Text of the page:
Tuesday, April 27, 2010

Bikewitches in MABRA-land

What to talk about after a race if you don't win: reasons why you didn't win, and who is responsible for this rift in the fabric of a natural world that is otherwise just and orderly and owes you so much.

An African friend once told me, "here no one dies, because everyone is killed." We were in a little village way out in the bush, walking to the funeral of a woman who had been beaten to death by her grandnephews because they had suspected her of witchcraft. Their suspicion began when her first son died. Their suspicious seemed confirmed when her second son died in exactly the same way--a gradual wasting away. To me, clearly AIDS. To villagers the only explanation that made sense was the one in which Grandma was a witch. So one night they threw her to the ground and stomped on her till she died.

Witches and the dark arts--sounds exotic, but is it that far removed from Glen Beck? From Joel Osteen? From the idea that Obama is going to bring racial equality to America, and that people who have been racist their whole lives can somehow judge him impartially? From Wall Street, where for our own irresponsible borrowing practices, we blame the witchy lenders?

No, American witch trials didn't end with Salem.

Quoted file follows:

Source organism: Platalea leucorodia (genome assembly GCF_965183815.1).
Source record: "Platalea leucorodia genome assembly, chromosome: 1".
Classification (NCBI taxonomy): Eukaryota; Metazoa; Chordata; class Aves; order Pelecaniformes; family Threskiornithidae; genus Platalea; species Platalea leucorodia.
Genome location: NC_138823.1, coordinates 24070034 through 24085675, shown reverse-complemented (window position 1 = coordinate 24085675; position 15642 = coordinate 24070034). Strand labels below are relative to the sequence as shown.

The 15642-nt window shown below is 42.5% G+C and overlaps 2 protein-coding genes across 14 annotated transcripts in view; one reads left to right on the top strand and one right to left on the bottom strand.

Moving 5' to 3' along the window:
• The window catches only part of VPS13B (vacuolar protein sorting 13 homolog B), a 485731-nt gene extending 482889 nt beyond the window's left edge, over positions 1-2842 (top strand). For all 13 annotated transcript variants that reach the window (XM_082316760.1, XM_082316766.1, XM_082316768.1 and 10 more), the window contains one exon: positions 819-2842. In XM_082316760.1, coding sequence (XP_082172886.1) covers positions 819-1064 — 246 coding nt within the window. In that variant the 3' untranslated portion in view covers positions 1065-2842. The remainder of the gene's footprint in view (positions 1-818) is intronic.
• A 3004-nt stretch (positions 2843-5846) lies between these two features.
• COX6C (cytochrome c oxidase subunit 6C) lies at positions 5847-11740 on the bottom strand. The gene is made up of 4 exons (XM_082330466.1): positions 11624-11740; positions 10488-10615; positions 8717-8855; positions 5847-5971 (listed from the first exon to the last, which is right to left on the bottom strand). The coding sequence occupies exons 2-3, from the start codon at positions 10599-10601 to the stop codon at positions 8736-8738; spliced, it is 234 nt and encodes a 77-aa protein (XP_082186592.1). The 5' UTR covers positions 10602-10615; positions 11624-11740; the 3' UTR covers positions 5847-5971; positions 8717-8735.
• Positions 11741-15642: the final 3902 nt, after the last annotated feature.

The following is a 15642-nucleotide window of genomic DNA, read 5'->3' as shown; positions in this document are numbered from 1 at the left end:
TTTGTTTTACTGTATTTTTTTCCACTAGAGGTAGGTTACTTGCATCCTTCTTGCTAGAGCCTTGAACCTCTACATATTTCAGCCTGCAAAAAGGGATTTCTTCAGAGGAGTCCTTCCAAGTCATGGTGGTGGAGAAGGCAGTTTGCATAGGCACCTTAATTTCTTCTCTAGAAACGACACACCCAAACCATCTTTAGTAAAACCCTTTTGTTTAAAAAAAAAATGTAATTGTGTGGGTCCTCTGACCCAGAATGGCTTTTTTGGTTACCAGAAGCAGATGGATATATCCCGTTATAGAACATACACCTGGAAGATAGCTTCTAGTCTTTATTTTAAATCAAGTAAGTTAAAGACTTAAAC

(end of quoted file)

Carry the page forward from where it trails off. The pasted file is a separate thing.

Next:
We also have witches in bike racing; for example, Vino, judging by his reception in Liege.

And we have them in MABRA.

A bikewitch in MABRA-land is the guy who blocked your path to the finish, the guy who swerved into you for no apparent reason, the guy who didn't pull through. He's the bastard who pinched you off of that prime wheel.

Your bikewitch may or may not be an agent of the Dark Lord; the point is, whenever possible, we believe in agency because it helps us cope with our own suck.

Being a witch. I've levelled the charge and I've been charged with it once, and again. Toward my counterpart in both cases I say, in the words of Bob Roll: “feel free to fuck off and die.”

A fine piece of rhetoric, that, but it doesn't keep us safe. Because that's the important thing. Not crashing. Not causing a crash.

There was a compulsive gambler who, when asked to rate how he felt, on a scale of 1 to 10 when gambling, responded "100." How about the next closest thing--family, sex, career? "2."

Riding a bike, no matter if losing, sucking, suffering, even dieing, is a 100. Sitting in the hospital with a shattered backbone is a 0. It sucks.

Sure, people endangering our lives can make us prickly. It should. But how accurate are your recollections during a bike race? Really?

Where others see distortions, you just see the cold hard facts? Are you constructed that uniquely?

Because--and if I got something out of two years living in Africa, this is it--we are all of us deceived, to some degree or another.

No witches.

If you feel someone endangers you, talk to him in a way that helps him ride smarter and safer. You should be open to the idea that it wasn't your antagonist's fault, especially in the context of bike racing, where none of us except Brian Vaughan, because of his helmet cam, has perfect recollection of how things went down.

If you don't get this, then you can feel free to fuck off and die.